I can see why people would answer yes to these questions but I’d ultimately disagree. It’s easy to forget Harmison travelled to Bangladesh with England and took nine for 79 on a flat wicket in stiffling conditions. He also set the tone for the 2005 Ashes when he roughed Justin Langer and Ricky Ponting on that electric first morning at Lord’s. In the same series, he produced the ball of the series, his slower ball that bowled Michael Clarke on the third evening at Edgbaston. He even joined a South African state side so he could prepare for England’s 2007 tour to India, something he would not have done if, as suggested by some, he didn’t care about representing his country.
Yet despite these efforts, Harmison’s poor performances seem to provoke greater interest than his most memorable ones. He’ll probably never live down bowling the first ball of the 2006 Ashes to his mate Flintoff at second slip. Yes, it was one of the biggest wides anyone had ever seen but it was just one ball. Surely match-winning spells are more important? Struggling on flat wickets and bad luck afflict every bowler but, when they hurt Harmison’s figures, eyes were rolled and tutting eminated from pavilions. Why was he judged more harshly than other bowlers?
The answer lies in the glimpses of brilliance scattered throughout his long career. Every England fan rememebered Harmison destroying the West Indies or making Ricky Ponting bleed. Maybe they expected him to do that every time he bowled. That’s unrealistic for any bowler, especially on the flat wickets that seem to dominate test cricket. It was the promise of what Harmison might do in any given spell that made people so disappointed when he didn’t deliver. No other England bowler has had to endure such weight of expectation.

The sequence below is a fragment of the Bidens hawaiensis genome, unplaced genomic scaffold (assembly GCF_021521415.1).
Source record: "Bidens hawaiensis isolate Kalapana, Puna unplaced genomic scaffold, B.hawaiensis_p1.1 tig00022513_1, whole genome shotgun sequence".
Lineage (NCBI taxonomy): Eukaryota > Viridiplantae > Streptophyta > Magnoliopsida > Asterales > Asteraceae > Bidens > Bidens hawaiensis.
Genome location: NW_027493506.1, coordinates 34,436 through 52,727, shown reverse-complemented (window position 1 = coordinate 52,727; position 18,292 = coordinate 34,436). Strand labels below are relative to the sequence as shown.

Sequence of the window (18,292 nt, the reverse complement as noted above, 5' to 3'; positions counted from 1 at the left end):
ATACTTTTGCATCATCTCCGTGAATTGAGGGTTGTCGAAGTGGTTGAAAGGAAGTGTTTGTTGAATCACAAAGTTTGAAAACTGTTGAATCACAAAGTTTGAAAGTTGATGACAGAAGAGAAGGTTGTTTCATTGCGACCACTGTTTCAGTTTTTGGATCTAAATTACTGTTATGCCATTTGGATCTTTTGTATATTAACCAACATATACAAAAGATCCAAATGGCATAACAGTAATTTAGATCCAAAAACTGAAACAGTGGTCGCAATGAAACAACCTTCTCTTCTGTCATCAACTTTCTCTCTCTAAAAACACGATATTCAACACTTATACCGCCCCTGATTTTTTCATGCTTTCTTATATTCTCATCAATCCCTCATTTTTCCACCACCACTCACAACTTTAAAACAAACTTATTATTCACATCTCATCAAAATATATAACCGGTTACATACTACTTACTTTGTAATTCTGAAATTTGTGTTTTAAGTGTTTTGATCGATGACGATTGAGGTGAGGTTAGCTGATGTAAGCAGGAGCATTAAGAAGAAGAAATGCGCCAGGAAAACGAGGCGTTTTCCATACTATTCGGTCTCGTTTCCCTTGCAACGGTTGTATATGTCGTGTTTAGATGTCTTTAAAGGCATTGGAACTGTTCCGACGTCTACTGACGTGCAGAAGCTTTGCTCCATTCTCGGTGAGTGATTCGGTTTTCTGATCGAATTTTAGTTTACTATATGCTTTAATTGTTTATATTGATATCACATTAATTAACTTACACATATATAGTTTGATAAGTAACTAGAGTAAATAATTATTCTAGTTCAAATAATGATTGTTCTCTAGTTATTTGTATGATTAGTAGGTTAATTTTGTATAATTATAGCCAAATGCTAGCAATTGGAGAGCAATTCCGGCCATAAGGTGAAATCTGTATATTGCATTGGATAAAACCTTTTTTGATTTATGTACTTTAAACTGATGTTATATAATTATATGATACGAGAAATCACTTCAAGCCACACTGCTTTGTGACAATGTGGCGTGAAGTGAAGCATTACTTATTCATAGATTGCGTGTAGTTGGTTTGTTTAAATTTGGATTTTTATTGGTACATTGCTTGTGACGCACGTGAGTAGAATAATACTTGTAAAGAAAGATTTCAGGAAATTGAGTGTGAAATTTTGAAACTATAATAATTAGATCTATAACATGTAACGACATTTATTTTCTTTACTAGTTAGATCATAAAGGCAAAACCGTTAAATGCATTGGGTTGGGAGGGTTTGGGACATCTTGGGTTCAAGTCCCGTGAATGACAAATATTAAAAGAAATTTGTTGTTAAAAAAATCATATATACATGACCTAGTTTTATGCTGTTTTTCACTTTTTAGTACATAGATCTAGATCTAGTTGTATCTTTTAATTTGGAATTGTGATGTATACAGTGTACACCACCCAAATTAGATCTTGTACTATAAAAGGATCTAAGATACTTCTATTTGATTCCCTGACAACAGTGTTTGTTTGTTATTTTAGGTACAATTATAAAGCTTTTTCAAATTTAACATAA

In some ways, Harmison’s bowling career mirrors the batting career of Michael Vaughan. The former England skipper enjoyed his own purple patch where he stroked a steady stream of centuries that propelled him to the top of the world batting rankings. Yet after that, possibly due to his injuries and the pressure of captaincy, he understandably could not sustain that level of form. There were at least three occasions where Vaughan, amid heavy criticism over his lack of runs, produced centuries to put an end to the debate. But, like Harmison’s 10-for against Pakistan, they were sporadic echoes of a golden period of form he would never consistently regain.
If Harmison’s omission from the South Africa tour does indeed signal the end of his international career, I hope people look beyond his statistics and, at the very least, concentrate on what he did achieve rather than focus on the things he failed to do. Look at the last thirty years of England bowling, only Bob Willis matched Harmison’s pace and ferocity. Yes, he could have done more. But who couldn’t? There’s no need to judge him more harshly than his peers. Briefly, he was the world’s best bowler. He played in two Ashes winning teams. Sometimes his bowling won test matches for England. Sometimes he failed to perform. He answered England’s call for a genuine fast bowler. He is counted.